An accidental infection in such a setting could trigger outbreaks that would be difficult or impossible to control. Historically, new strains of influenza, once they establish transmission in the human population, have infected a quarter or more of the world’s population within two years.”
Steven Salzberg, at the Johns Hopkins School of Medicine, wrote in 2015 that gains from the research were “minimal at best” and could “far more safely be obtained through other avenues of research.”
“I am very concerned that the continuing gain-of-function research on influenza viruses, and more recently on other viruses, presents extremely serious risks to the public health,” he wrote.
Acknowledging the Risks
In his academic paper, Fauci detailed the risks involved with gain-of-function research, particularly in labs with substandard safety measures.
“Within the research community, many have expressed concern that important research progress could come to a halt just because of the fear that someone, somewhere, might attempt to replicate these experiments sloppily. This is a valid concern.
“Putting aside the specter of bioterrorism for the moment, consider this hypothetical scenario: an important gain-of-function experiment involving a virus with serious pandemic potential is performed in a well-regulated, world-class laboratory by experienced investigators, but the information from the experiment is then used by another scientist who does not have the same training and facilities and is not subject to the same regulations.”
Fauci said virologists needed to respect “that there are genuine and legitimate concerns about this type of research, both domestically and globally.” He added:
“We cannot expect those who have these concerns to simply take us, the scientific community, at our word that the benefits of this work outweigh the risks, nor can we ignore their calls for greater transparency, their concerns about conflicts of interest, and their efforts to engage in a dialogue about whether these experiments should have been performed in the first place.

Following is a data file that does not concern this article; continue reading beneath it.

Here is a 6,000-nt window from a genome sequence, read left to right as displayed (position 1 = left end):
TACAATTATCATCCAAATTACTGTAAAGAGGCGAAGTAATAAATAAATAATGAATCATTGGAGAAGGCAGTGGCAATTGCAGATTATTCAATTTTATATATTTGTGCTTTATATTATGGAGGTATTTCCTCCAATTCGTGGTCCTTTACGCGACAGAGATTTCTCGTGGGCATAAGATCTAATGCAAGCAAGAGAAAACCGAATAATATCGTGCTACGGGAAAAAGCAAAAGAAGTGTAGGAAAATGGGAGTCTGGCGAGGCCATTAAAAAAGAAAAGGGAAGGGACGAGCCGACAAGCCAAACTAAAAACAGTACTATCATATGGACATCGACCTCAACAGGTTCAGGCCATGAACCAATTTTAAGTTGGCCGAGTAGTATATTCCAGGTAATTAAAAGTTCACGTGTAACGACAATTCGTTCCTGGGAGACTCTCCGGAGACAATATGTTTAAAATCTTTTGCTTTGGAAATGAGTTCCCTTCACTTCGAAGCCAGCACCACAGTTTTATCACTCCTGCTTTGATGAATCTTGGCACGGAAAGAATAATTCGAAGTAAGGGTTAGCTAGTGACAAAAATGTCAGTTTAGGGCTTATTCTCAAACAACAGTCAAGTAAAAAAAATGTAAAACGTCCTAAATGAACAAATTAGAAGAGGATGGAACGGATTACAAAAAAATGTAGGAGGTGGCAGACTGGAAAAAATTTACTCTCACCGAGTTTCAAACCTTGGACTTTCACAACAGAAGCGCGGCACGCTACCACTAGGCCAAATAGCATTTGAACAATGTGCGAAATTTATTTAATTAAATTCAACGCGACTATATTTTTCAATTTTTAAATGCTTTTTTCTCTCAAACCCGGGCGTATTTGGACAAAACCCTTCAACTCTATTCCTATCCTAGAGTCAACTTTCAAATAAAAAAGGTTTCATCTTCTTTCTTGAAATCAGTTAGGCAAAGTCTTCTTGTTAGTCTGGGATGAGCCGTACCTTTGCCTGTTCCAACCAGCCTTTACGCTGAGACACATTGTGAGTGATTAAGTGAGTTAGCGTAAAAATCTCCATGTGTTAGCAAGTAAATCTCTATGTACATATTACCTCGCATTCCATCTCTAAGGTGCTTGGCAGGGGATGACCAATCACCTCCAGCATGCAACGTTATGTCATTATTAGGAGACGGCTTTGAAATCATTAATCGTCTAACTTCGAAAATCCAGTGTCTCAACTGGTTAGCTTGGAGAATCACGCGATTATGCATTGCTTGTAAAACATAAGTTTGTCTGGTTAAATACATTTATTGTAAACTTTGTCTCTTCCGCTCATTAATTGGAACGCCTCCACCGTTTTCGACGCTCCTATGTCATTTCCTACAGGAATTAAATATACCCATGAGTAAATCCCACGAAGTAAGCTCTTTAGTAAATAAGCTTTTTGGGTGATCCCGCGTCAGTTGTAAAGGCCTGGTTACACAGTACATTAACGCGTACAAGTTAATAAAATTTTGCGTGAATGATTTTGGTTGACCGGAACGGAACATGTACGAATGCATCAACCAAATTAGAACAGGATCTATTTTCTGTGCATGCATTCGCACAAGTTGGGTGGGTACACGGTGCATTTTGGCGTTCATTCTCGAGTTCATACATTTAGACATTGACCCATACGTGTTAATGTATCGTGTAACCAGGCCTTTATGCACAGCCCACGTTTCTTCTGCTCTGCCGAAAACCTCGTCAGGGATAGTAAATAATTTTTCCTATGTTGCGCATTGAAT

Those of us in the scientific community who believe in the merits of this work have the responsibility to address these concerns thoughtfully and respectfully.
Granted, the time it takes to engage in such a dialog could potentially delay or even immobilize the conduct of certain important experiments and the publication of valuable information that could move the field forward for the good of public health.
If we want to continue this important work, we collectively need to do a better job of articulating the scientific rationale for such experiments well before they are performed and provide discussion about the potential risk to public health, however remote.”
Among the evidence being looked at in the U.S. probe into a possible lab leak is a CIA finding, first reported in February from a State Dept. fact sheet by The Wall Street Journal, that three lab workers at the WIV became seriously ill with a flu-like disease and were hospitalized in November 2019.
Facebook Lifts Ban
As a consequence of the Biden administration probe into a possible lab leak, Facebook announced Friday that it would no longer censor comments saying that the coronavirus was man-made.
“In light of ongoing investigations into the origin of COVID-19 and in consultation with public health experts, we will no longer remove the claim that COVID-19 is man-made from our apps,” a Facebook spokesperson told TechCrunch. “We’re continuing to work with health experts to keep pace with the evolving nature of the pandemic and regularly update our policies as new facts and trends emerge.”
This appears to be one more example of a social media giant following whatever the latest Democratic Party policy happens to be.
Joe Lauria is editor-in-chief of Consortium News and a former UN correspondent for The Wall Street Journal, Boston Globe, and numerous other newspapers. He was an investigative reporter for the Sunday Times of London and began his professional career as a stringer for The New York Times. He can be reached at [email protected] and followed on Twitter @unjoe